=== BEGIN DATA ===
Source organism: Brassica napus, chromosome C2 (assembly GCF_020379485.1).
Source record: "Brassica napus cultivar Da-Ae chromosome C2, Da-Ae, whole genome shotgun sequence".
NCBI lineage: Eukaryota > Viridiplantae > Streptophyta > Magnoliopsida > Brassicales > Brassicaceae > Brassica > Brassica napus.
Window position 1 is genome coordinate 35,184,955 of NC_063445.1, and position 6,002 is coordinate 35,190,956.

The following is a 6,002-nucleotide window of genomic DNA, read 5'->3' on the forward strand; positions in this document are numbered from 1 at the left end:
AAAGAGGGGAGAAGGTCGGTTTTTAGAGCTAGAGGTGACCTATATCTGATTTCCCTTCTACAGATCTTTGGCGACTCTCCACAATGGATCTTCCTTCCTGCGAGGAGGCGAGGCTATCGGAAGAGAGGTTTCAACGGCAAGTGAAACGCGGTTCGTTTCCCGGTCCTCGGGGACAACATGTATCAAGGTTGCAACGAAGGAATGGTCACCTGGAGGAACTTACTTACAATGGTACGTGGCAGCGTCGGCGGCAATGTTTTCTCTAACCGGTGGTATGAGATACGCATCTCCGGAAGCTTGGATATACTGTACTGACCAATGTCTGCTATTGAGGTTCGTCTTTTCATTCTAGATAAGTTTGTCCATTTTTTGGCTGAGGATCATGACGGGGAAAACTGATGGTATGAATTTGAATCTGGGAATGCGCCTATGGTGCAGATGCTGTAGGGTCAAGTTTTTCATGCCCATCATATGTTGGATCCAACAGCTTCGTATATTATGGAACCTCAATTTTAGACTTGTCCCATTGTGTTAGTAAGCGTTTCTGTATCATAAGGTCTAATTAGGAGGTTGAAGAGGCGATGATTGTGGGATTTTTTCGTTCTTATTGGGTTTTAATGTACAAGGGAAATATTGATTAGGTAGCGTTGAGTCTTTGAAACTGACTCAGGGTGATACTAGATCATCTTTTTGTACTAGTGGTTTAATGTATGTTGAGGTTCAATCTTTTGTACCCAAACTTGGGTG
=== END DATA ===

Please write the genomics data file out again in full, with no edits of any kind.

Source organism: Brassica napus, chromosome C2 (assembly GCF_020379485.1).
Source record: "Brassica napus cultivar Da-Ae chromosome C2, Da-Ae, whole genome shotgun sequence".
NCBI lineage: Eukaryota > Viridiplantae > Streptophyta > Magnoliopsida > Brassicales > Brassicaceae > Brassica > Brassica napus.
Window position 1 is genome coordinate 35,184,955 of NC_063445.1, and position 6,002 is coordinate 35,190,956.

The following is a 6,002-nucleotide window of genomic DNA, read 5'->3' on the forward strand; positions in this document are numbered from 1 at the left end:
AAAGAGGGGAGAAGGTCGGTTTTTAGAGCTAGAGGTGACCTATATCTGATTTCCCTTCTACAGATCTTTGGCGACTCTCCACAATGGATCTTCCTTCCTGCGAGGAGGCGAGGCTATCGGAAGAGAGGTTTCAACGGCAAGTGAAACGCGGTTCGTTTCCCGGTCCTCGGGGACAACATGTATCAAGGTTGCAACGAAGGAATGGTCACCTGGAGGAACTTACTTACAATGGTACGTGGCAGCGTCGGCGGCAATGTTTTCTCTAACCGGTGGTATGAGATACGCATCTCCGGAAGCTTGGATATACTGTACTGACCAATGTCTGCTATTGAGGTTCGTCTTTTCATTCTAGATAAGTTTGTCCATTTTTTGGCTGAGGATCATGACGGGGAAAACTGATGGTATGAATTTGAATCTGGGAATGCGCCTATGGTGCAGATGCTGTAGGGTCAAGTTTTTCATGCCCATCATATGTTGGATCCAACAGCTTCGTATATTATGGAACCTCAATTTTAGACTTGTCCCATTGTGTTAGTAAGCGTTTCTGTATCATAAGGTCTAATTAGGAGGTTGAAGAGGCGATGATTGTGGGATTTTTTCGTTCTTATTGGGTTTTAATGTACAAGGGAAATATTGATTAGGTAGCGTTGAGTCTTTGAAACTGACTCAGGGTGATACTAGATCATCTTTTTGTACTAGTGGTTTAATGTATGTTGAGGTTCAATCTTTTGTACCCAAACTTGGGTG